We long ago passed the number of atoms in the observable universe in our count and the numbers keep getting bigger. So… do you think this will crash any possible computer in the universe? I do. After all, it requires vastly more calculations than there are atoms in the known universe, even if there are only 100 products that any one person might have the privilege of choosing. And no computer can have more switches or memory registers built into it than there are atoms in the observable universe. That’s an impossibility.

Then add in two more facts.

First, people change their preferences on a whim. They don’t have a static set of preferences for all the things in the world. Circumstances change. They learn. They grow. They forget. New things happen to them. They think of new things. And so their preferences change all the time. Calculations of preferences from one day are no good the next day.

Second, people invent new things. These new things are either absolutely new and have no comparable products on the market, or they are better/faster/cheaper replacements for existing products on the market. Calculated preferences on the day before the iPad was released would have needed to be recalculated after the iPad was released. This happens every time that something new is invented and comes to market. New inventions are either better/faster/cheaper or they fail. Nobody would buy a new product that was worse than the existing, known products with which it competed, after all.

What must a government hellbent on implementing central economic planning do?

First, it must remove all individuality from its people. It must turn every citizen’s preferences into a clone of every other citizen’s preferences.

Second, it must stop progress dead. New inventions upset everything. You will need to be happy with what you can get today forever. If the government decides to cut down America’s car choices to the Chevy Volt and the Impala, then that will be your choice for the next fifty years. Remember that Cubans still have the choice of driving around 1957 Chevy Bellaires or nothing, and it is 55 years since that model was made. That’s how central planning works. Kind of ironic given that central planners claim to be so progressive, since the first thing they do is ban progress.

Third, it must reduce the number of products available from the thousands that are available now to very few. This is the real reason why some governments try to give people “free” health care, “free” housing, government mandated jobs, “free” heating and cooling, “free” transportation and so on. They need to reduce the number of choices people have and the resources people have to get stuff. Certainly there must be fewer than a hundred products, as even a hundred products require a calculation that is impossible for any computer to solve ever. Reduce the choices to twenty or so, and then the computers can do the work.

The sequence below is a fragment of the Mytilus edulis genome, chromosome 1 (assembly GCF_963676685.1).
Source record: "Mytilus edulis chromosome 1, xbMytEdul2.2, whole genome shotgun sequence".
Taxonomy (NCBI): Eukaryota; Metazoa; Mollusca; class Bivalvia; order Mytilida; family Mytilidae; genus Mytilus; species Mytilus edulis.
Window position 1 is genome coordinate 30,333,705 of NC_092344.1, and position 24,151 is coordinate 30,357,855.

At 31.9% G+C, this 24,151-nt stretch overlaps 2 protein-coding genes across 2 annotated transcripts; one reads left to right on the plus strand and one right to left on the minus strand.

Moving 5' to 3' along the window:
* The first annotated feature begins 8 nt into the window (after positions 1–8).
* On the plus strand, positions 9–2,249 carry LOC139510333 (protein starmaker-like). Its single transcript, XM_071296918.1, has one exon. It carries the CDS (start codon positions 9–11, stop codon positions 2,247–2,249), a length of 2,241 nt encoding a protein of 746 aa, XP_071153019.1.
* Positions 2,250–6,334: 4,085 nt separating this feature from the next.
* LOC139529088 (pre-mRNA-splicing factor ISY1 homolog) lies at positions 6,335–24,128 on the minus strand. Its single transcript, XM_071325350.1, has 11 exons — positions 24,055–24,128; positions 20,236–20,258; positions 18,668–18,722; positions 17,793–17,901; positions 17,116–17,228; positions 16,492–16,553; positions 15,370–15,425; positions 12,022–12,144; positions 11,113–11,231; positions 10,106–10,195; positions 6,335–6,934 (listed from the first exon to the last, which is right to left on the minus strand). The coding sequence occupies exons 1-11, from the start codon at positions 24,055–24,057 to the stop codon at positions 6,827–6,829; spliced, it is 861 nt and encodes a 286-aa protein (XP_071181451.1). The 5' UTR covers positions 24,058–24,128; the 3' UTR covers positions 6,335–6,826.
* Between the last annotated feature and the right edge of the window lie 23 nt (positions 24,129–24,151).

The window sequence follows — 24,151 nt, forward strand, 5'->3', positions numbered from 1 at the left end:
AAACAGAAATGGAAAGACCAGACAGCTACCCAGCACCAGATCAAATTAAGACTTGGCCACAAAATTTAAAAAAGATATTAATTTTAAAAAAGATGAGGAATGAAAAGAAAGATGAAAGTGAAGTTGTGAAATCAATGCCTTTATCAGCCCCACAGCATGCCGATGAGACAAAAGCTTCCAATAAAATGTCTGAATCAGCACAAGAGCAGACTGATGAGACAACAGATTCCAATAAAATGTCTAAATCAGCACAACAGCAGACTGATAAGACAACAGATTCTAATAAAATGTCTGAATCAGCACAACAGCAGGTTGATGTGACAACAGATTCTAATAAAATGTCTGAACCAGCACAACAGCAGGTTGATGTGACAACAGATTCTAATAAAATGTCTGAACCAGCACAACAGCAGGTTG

That’s doable.

But with only 20 items available, including one car, one bicycle, one form of public transportation, one brand of shoes, one type of bread, and so on, what has the government done? What do we call a state of affairs where we only have a vanishingly small number of choices available to us, and we are not ever able to exercise individuality because our existence is constrained so tightly?

 Unexpected shortages are inevitable

We call it poverty. We call it misery. We call it living in a cage.

That’s socialism for you. It doesn’t matter whether it’s the international socialism called communism, the national socialism called fascism, or the welfare state socialism called the European model. They all depend on controlling the people and reducing the choices they have. All socialism plunges the middle class into the poor class and creates equal poverty, equal misery for all.

That is what central planning must create in order to do its work. It forces us into uniformity. It creates poverty. It creates misery. And we, the people, would have to live with it the rest of our lives.

• Repair_Man_Jack

Alan Greenspan’s autobiography included a scene where Greenspan visited Russia after Yeltsin chased out the Politboro. The Russian Govt. had an office where a team of people tracked every single widget made by every single factory int he entire Warsaw Pact and kept it all on 1 huge database.

The Russian economists discovered that they lost track of almost 80% of the stuff within 48 hours after it rolled off the line. They were supposed to have tracked it from factory to end-user and calculated the utility derived from every single unit produced. That’s the story that came to mind from reading this diary.

• http://beaglescout.wordpress.com;http://news.unifiedpatriots.com/ Beaglescout

I wasn’t familiar with the story itself, having merely followed the numbers and correlated them with quite a bit of information about successful christian socialist communes, but it totally makes sense. With ISO 9001 maybe governments today believe they can track every item made, but even ISO 9001 doesn’t follow items once they are purchased. And that’s what the central planners would want to know so they could track utility and happiness, or whatever their putative goals are (other than controlling the populace).

• quill67

does not include the various ways in which a product can be made and from what resources. Will they use labor or machinery? What machine? Made out of what material and how many? How much labor should be saved by using machines? ETC. ETC ETC.

I really like Henry Hazlitt’s “Time will Run Back”. It is a fiction book that describes how a world that has been taken over by communism has to re-invent capitalism. (After first 1/3 of book creates a picture of what life was like under communism, then it describes wonderfully how and why markets work and why command economies do not)

Actually, your math would have been a nice addition to the book as the main character figures out why communism/socialism does not work.